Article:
curious about origin of f-p

I notice that forte pianos now come with a dash between the dynamics. I have never in my life seen that in an actually score and am curious as to its origins. Thanks

I see it often in pedagogical volumes. First time, play forte, and on the repeat, play piano.

Totally different than fp.

My clients use f-p (or p-f, f-ff, etc.) for the reason Dan mentions. Elaine Gould suggests the following:

f (p 2nd time)

I’ve seen the dynamics separated by a slash p/f. Gould’s suggestion seems crystal clear to me, but the others are likely to be understood by most musicians.

Thanks for the clarification. That’s a new one on me.

Thanks for the clarification. That’s a new one on me. I started getting a lot of them in an xml score for some reason.

I’ve never had a question about f-p from a player. More efficient than Gould’s suggestion.

I agree. Gould tends to be too verbose. Notation should be concise, not a novel.

It’s also very often seen in marches, waltzs, polkas…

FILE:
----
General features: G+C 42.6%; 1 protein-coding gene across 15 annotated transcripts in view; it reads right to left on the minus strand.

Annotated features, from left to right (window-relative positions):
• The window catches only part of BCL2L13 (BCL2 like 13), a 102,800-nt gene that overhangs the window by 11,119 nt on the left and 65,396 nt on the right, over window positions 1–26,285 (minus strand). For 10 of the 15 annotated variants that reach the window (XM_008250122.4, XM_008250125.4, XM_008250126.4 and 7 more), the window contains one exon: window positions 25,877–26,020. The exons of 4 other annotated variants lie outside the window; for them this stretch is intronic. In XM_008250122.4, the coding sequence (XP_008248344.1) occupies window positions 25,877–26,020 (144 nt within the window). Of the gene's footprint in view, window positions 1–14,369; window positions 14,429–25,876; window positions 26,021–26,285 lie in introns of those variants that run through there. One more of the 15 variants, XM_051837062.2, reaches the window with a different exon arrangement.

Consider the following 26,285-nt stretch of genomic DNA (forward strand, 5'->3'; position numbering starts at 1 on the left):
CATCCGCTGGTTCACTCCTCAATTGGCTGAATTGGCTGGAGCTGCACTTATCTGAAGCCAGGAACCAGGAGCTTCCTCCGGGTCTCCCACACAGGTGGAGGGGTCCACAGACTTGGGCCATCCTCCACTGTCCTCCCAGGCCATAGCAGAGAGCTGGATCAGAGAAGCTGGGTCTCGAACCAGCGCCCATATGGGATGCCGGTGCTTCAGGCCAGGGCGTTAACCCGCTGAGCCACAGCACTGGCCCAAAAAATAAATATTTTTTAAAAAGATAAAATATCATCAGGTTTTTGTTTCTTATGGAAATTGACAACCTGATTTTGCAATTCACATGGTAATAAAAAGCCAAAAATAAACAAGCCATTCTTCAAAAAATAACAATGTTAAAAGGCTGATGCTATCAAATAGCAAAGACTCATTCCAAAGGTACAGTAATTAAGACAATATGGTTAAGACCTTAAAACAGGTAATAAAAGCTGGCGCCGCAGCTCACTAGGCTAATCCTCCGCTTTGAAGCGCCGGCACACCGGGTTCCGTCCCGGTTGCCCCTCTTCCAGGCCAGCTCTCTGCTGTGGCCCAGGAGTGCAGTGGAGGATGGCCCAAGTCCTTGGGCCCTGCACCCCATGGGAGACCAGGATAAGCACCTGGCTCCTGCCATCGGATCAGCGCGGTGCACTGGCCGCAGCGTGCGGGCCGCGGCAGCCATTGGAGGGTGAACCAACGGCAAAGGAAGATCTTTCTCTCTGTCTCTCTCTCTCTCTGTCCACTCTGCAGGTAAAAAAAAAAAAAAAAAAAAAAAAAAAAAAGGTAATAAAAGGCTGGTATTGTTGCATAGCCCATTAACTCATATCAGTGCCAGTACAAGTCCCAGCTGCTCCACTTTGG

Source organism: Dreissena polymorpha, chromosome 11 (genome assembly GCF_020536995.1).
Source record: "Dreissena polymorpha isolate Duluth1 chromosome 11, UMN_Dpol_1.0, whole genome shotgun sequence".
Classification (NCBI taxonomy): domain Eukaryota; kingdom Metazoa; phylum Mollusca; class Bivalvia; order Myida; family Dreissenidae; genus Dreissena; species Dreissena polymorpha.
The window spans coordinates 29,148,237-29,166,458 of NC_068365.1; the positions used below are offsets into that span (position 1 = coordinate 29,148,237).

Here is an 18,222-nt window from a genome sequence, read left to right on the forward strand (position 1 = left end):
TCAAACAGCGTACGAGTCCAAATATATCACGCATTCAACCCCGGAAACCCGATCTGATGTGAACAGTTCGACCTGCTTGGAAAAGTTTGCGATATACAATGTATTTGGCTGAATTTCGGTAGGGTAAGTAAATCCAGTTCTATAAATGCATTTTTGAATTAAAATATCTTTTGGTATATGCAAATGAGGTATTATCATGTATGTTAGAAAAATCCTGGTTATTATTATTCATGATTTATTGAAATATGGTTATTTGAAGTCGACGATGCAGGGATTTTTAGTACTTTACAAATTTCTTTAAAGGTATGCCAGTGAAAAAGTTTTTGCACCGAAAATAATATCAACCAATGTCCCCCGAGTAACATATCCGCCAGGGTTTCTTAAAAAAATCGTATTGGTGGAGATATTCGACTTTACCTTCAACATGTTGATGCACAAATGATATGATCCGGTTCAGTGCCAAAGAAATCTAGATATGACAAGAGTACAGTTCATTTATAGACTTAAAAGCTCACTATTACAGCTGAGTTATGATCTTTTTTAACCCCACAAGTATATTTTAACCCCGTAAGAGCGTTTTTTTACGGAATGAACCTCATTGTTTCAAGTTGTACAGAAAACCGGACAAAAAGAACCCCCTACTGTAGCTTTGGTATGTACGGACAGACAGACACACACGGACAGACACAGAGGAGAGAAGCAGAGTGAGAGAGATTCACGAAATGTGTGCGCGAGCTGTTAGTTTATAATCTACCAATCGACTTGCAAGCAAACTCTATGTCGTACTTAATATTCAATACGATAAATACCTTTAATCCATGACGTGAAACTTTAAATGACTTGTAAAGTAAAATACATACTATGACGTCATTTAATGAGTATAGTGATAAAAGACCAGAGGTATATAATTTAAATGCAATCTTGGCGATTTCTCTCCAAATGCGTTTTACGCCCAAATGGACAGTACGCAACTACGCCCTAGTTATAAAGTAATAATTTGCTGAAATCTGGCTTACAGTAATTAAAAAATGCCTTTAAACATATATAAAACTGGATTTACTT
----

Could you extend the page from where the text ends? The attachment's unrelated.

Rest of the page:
Just regular stuff, very common here in Austria/Germany.

I find the f-p useful but why can I not also do mf-ff or similar so that I can vary the dynamic on a repeating a section?
I’m not too worried about the playback but it would be good to have a clear way of producing this in the score.
I have found that I can do …
p-mf; p-f; p-ff but not p-mp; p-pp just becomes ppp.
mp-mf, mf-mp and mf-p work
mf-f and mf-ff just become mf.

I haven’t worked through all the combinations but it seems inconsistent?
The only way round it as far as I can work out is to attach the second dynamic to the next note (and move it in engrave mode if necessary)

Thanks Dan - that clears it up.
I hadn’t been able to find this topic before.
I’ll use the workaround for now.